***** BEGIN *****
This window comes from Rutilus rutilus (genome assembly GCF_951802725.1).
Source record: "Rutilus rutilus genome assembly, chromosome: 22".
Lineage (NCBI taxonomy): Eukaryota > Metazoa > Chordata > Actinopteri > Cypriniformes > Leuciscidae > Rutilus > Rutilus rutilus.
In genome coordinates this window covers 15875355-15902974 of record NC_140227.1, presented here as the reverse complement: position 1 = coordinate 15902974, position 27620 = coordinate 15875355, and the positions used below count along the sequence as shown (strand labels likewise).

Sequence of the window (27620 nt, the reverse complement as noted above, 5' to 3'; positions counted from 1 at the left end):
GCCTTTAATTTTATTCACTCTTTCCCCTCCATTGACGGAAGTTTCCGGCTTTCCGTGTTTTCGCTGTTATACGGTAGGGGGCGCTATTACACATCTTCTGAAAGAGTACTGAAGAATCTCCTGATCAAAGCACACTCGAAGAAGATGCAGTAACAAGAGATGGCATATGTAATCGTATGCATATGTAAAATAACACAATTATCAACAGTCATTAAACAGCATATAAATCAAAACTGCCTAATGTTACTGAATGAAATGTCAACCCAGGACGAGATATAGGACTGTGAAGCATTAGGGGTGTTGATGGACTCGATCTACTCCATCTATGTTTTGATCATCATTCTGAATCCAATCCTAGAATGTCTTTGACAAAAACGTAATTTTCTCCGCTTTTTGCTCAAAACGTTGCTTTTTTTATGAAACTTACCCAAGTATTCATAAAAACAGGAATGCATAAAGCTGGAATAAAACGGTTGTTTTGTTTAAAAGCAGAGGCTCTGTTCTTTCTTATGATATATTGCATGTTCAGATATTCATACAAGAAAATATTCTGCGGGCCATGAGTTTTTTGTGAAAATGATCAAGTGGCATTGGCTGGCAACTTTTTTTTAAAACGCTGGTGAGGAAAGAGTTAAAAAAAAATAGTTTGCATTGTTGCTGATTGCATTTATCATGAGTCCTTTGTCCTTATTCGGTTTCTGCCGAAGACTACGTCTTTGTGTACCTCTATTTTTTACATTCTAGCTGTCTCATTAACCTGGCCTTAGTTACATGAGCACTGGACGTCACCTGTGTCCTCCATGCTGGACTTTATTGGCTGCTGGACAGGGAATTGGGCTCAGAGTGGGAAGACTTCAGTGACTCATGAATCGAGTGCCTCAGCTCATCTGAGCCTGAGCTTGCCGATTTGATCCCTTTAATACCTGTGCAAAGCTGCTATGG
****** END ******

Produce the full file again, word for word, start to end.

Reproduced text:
This window comes from Rutilus rutilus (genome assembly GCF_951802725.1).
Source record: "Rutilus rutilus genome assembly, chromosome: 22".
Lineage (NCBI taxonomy): Eukaryota > Metazoa > Chordata > Actinopteri > Cypriniformes > Leuciscidae > Rutilus > Rutilus rutilus.
In genome coordinates this window covers 15875355-15902974 of record NC_140227.1, presented here as the reverse complement: position 1 = coordinate 15902974, position 27620 = coordinate 15875355, and the positions used below count along the sequence as shown (strand labels likewise).

Sequence of the window (27620 nt, the reverse complement as noted above, 5' to 3'; positions counted from 1 at the left end):
GCCTTTAATTTTATTCACTCTTTCCCCTCCATTGACGGAAGTTTCCGGCTTTCCGTGTTTTCGCTGTTATACGGTAGGGGGCGCTATTACACATCTTCTGAAAGAGTACTGAAGAATCTCCTGATCAAAGCACACTCGAAGAAGATGCAGTAACAAGAGATGGCATATGTAATCGTATGCATATGTAAAATAACACAATTATCAACAGTCATTAAACAGCATATAAATCAAAACTGCCTAATGTTACTGAATGAAATGTCAACCCAGGACGAGATATAGGACTGTGAAGCATTAGGGGTGTTGATGGACTCGATCTACTCCATCTATGTTTTGATCATCATTCTGAATCCAATCCTAGAATGTCTTTGACAAAAACGTAATTTTCTCCGCTTTTTGCTCAAAACGTTGCTTTTTTTATGAAACTTACCCAAGTATTCATAAAAACAGGAATGCATAAAGCTGGAATAAAACGGTTGTTTTGTTTAAAAGCAGAGGCTCTGTTCTTTCTTATGATATATTGCATGTTCAGATATTCATACAAGAAAATATTCTGCGGGCCATGAGTTTTTTGTGAAAATGATCAAGTGGCATTGGCTGGCAACTTTTTTTTAAAACGCTGGTGAGGAAAGAGTTAAAAAAAAATAGTTTGCATTGTTGCTGATTGCATTTATCATGAGTCCTTTGTCCTTATTCGGTTTCTGCCGAAGACTACGTCTTTGTGTACCTCTATTTTTTACATTCTAGCTGTCTCATTAACCTGGCCTTAGTTACATGAGCACTGGACGTCACCTGTGTCCTCCATGCTGGACTTTATTGGCTGCTGGACAGGGAATTGGGCTCAGAGTGGGAAGACTTCAGTGACTCATGAATCGAGTGCCTCAGCTCATCTGAGCCTGAGCTTGCCGATTTGATCCCTTTAATACCTGTGCAAAGCTGCTATGG